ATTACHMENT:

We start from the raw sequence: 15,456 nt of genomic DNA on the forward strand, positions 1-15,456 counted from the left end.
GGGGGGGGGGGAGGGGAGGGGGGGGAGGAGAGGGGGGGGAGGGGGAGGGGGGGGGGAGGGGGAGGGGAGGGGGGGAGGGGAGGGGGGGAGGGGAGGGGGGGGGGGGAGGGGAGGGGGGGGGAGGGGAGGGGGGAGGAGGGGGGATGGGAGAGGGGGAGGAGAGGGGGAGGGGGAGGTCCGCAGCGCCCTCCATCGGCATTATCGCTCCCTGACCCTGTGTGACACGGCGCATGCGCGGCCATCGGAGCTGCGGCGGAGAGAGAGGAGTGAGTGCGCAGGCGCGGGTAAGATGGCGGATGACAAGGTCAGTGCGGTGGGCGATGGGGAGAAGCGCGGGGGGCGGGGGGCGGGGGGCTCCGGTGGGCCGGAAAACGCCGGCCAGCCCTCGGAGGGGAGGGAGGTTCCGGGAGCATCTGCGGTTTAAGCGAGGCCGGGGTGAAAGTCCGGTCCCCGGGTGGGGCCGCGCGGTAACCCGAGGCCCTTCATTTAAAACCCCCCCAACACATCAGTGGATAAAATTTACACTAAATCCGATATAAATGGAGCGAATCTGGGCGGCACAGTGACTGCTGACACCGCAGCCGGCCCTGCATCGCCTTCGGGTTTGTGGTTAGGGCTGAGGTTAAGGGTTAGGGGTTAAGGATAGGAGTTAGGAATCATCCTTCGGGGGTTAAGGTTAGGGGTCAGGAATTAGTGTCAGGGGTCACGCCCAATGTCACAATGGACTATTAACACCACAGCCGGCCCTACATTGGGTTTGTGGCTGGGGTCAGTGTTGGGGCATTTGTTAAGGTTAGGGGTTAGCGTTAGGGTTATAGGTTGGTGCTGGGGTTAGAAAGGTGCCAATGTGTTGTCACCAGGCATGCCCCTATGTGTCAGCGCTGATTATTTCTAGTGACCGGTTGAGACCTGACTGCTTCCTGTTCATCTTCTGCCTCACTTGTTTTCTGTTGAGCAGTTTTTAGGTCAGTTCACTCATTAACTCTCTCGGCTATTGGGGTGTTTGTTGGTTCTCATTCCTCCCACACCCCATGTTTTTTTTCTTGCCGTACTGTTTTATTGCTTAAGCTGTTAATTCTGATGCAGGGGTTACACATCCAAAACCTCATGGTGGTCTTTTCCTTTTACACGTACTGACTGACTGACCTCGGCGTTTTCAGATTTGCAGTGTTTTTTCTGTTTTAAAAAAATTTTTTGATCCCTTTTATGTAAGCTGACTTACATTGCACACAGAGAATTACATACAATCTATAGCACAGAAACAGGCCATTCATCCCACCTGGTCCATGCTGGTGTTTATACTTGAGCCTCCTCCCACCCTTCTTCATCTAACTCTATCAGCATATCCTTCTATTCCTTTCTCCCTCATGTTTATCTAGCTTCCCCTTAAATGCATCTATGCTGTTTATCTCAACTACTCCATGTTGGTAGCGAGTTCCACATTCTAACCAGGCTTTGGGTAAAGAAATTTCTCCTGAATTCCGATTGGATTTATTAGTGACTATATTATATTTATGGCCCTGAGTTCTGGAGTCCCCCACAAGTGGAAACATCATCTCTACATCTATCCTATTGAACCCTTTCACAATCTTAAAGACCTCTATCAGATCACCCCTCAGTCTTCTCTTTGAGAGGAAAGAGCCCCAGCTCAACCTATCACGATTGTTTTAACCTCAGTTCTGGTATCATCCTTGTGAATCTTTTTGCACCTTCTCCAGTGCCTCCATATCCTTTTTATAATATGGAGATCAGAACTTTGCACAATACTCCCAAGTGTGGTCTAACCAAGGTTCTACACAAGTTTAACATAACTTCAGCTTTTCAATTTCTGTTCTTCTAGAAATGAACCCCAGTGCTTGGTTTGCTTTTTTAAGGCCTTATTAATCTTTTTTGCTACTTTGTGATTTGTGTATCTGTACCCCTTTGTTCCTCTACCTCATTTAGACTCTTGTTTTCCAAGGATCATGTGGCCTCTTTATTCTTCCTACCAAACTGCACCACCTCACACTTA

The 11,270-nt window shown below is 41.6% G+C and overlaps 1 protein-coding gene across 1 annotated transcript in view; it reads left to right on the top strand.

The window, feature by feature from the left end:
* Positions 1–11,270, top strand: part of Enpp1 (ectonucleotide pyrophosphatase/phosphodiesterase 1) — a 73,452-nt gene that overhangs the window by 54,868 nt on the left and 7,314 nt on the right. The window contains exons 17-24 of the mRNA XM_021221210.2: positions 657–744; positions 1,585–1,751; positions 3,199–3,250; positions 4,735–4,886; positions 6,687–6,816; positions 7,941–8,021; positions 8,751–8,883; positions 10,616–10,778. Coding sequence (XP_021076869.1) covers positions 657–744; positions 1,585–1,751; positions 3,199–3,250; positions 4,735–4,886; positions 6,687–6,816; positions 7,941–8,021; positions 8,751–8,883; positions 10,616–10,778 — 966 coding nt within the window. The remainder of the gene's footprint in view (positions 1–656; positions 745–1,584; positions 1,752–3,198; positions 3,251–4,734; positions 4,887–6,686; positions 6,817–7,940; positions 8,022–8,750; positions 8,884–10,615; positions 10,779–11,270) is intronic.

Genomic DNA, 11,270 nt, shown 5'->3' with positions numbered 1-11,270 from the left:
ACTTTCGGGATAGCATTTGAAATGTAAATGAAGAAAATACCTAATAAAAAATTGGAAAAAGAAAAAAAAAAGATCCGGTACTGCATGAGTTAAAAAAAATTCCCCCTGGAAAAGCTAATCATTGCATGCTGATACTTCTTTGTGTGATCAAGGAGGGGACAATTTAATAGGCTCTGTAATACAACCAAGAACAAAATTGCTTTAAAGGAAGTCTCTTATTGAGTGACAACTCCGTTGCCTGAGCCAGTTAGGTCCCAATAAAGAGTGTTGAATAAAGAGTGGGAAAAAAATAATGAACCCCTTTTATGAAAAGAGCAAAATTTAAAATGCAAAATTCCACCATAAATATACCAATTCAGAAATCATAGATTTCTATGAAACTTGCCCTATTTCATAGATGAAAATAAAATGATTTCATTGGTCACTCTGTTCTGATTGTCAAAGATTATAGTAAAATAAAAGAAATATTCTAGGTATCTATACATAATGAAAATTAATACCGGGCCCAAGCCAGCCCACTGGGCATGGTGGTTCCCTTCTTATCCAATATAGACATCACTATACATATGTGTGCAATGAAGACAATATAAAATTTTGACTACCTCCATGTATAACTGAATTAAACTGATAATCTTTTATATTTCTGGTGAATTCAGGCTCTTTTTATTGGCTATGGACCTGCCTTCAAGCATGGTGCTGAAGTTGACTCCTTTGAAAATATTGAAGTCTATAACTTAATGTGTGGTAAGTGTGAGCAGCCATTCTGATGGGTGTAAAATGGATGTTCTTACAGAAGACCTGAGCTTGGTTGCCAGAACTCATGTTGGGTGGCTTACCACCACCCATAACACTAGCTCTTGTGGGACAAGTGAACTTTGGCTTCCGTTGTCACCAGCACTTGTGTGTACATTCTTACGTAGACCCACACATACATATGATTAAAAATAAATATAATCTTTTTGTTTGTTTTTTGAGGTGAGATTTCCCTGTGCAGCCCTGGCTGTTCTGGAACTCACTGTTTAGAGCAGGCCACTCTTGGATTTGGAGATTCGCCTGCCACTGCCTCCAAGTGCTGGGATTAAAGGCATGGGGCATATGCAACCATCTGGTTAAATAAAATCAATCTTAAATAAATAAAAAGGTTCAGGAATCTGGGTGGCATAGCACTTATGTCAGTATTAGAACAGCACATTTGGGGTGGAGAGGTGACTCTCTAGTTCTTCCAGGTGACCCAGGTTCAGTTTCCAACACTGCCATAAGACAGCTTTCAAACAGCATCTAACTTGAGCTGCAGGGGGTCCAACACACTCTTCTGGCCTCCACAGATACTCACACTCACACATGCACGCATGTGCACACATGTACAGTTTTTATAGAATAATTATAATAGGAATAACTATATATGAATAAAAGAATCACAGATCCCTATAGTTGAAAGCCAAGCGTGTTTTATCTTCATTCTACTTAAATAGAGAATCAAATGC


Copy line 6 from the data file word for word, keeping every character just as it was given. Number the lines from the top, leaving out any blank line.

Genomic DNA, 11,270 nt, shown 5'->3' with positions numbered 1-11,270 from the left: